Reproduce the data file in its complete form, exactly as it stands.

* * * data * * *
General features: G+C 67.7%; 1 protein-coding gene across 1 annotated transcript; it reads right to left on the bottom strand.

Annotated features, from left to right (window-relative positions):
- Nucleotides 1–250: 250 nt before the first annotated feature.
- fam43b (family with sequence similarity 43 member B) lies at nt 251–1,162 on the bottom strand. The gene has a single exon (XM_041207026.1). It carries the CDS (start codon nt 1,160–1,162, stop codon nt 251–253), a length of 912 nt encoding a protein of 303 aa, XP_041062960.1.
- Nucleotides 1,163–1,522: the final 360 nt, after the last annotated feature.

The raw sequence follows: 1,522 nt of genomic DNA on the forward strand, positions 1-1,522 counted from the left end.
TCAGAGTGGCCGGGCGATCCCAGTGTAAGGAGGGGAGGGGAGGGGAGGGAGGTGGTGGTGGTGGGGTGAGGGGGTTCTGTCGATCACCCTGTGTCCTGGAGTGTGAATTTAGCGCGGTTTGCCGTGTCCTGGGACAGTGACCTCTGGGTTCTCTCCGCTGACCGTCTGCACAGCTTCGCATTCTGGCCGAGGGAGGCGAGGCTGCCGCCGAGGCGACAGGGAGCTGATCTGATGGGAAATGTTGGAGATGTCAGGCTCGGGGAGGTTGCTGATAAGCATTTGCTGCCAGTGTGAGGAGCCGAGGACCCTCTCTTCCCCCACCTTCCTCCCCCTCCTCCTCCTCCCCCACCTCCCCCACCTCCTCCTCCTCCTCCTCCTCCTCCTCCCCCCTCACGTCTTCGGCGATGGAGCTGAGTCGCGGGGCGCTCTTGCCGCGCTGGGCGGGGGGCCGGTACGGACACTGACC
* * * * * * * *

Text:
General features: G+C 67.7%; 1 protein-coding gene across 1 annotated transcript; it reads right to left on the bottom strand.

Annotated features, from left to right (window-relative positions):
- Nucleotides 1–250: 250 nt before the first annotated feature.
- fam43b (family with sequence similarity 43 member B) lies at nt 251–1,162 on the bottom strand. The gene has a single exon (XM_041207026.1). It carries the CDS (start codon nt 1,160–1,162, stop codon nt 251–253), a length of 912 nt encoding a protein of 303 aa, XP_041062960.1.
- Nucleotides 1,163–1,522: the final 360 nt, after the last annotated feature.

The raw sequence follows: 1,522 nt of genomic DNA on the forward strand, positions 1-1,522 counted from the left end.
TCAGAGTGGCCGGGCGATCCCAGTGTAAGGAGGGGAGGGGAGGGGAGGGAGGTGGTGGTGGTGGGGTGAGGGGGTTCTGTCGATCACCCTGTGTCCTGGAGTGTGAATTTAGCGCGGTTTGCCGTGTCCTGGGACAGTGACCTCTGGGTTCTCTCCGCTGACCGTCTGCACAGCTTCGCATTCTGGCCGAGGGAGGCGAGGCTGCCGCCGAGGCGACAGGGAGCTGATCTGATGGGAAATGTTGGAGATGTCAGGCTCGGGGAGGTTGCTGATAAGCATTTGCTGCCAGTGTGAGGAGCCGAGGACCCTCTCTTCCCCCACCTTCCTCCCCCTCCTCCTCCTCCCCCACCTCCCCCACCTCCTCCTCCTCCTCCTCCTCCTCCTCCCCCCTCACGTCTTCGGCGATGGAGCTGAGTCGCGGGGCGCTCTTGCCGCGCTGGGCGGGGGGCCGGTACGGACACTGACC